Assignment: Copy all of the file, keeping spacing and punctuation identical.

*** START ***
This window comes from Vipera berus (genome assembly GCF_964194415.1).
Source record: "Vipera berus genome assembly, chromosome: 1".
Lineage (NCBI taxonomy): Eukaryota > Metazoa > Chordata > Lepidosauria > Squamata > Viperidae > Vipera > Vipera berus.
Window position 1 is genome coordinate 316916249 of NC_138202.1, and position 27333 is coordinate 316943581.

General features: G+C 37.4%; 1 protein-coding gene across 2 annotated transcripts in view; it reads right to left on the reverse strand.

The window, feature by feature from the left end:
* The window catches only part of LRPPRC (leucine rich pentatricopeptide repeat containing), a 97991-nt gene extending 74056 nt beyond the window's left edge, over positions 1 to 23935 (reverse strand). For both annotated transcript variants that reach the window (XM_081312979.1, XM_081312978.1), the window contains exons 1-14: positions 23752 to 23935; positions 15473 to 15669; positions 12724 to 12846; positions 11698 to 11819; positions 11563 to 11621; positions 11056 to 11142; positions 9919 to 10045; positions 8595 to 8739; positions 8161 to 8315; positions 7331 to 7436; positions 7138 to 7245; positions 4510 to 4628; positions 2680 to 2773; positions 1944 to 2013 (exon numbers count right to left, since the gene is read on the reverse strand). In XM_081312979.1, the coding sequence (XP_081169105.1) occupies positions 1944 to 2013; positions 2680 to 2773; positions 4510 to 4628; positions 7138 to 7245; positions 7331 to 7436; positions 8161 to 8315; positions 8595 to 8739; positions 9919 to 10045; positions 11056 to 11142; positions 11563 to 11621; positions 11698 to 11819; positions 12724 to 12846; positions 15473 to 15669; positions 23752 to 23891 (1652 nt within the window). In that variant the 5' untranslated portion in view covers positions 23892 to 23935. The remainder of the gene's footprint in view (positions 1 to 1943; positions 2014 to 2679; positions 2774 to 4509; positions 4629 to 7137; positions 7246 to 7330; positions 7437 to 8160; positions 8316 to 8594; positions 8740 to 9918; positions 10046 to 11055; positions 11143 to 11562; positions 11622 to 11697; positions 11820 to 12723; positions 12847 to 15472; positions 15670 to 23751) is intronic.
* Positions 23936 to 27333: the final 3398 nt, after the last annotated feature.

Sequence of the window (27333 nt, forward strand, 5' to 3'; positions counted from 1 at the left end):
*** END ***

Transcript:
This window comes from Vipera berus (genome assembly GCF_964194415.1).
Source record: "Vipera berus genome assembly, chromosome: 1".
Lineage (NCBI taxonomy): Eukaryota > Metazoa > Chordata > Lepidosauria > Squamata > Viperidae > Vipera > Vipera berus.
Window position 1 is genome coordinate 316916249 of NC_138202.1, and position 27333 is coordinate 316943581.

General features: G+C 37.4%; 1 protein-coding gene across 2 annotated transcripts in view; it reads right to left on the reverse strand.

The window, feature by feature from the left end:
* The window catches only part of LRPPRC (leucine rich pentatricopeptide repeat containing), a 97991-nt gene extending 74056 nt beyond the window's left edge, over positions 1 to 23935 (reverse strand). For both annotated transcript variants that reach the window (XM_081312979.1, XM_081312978.1), the window contains exons 1-14: positions 23752 to 23935; positions 15473 to 15669; positions 12724 to 12846; positions 11698 to 11819; positions 11563 to 11621; positions 11056 to 11142; positions 9919 to 10045; positions 8595 to 8739; positions 8161 to 8315; positions 7331 to 7436; positions 7138 to 7245; positions 4510 to 4628; positions 2680 to 2773; positions 1944 to 2013 (exon numbers count right to left, since the gene is read on the reverse strand). In XM_081312979.1, the coding sequence (XP_081169105.1) occupies positions 1944 to 2013; positions 2680 to 2773; positions 4510 to 4628; positions 7138 to 7245; positions 7331 to 7436; positions 8161 to 8315; positions 8595 to 8739; positions 9919 to 10045; positions 11056 to 11142; positions 11563 to 11621; positions 11698 to 11819; positions 12724 to 12846; positions 15473 to 15669; positions 23752 to 23891 (1652 nt within the window). In that variant the 5' untranslated portion in view covers positions 23892 to 23935. The remainder of the gene's footprint in view (positions 1 to 1943; positions 2014 to 2679; positions 2774 to 4509; positions 4629 to 7137; positions 7246 to 7330; positions 7437 to 8160; positions 8316 to 8594; positions 8740 to 9918; positions 10046 to 11055; positions 11143 to 11562; positions 11622 to 11697; positions 11820 to 12723; positions 12847 to 15472; positions 15670 to 23751) is intronic.
* Positions 23936 to 27333: the final 3398 nt, after the last annotated feature.

Sequence of the window (27333 nt, forward strand, 5' to 3'; positions counted from 1 at the left end):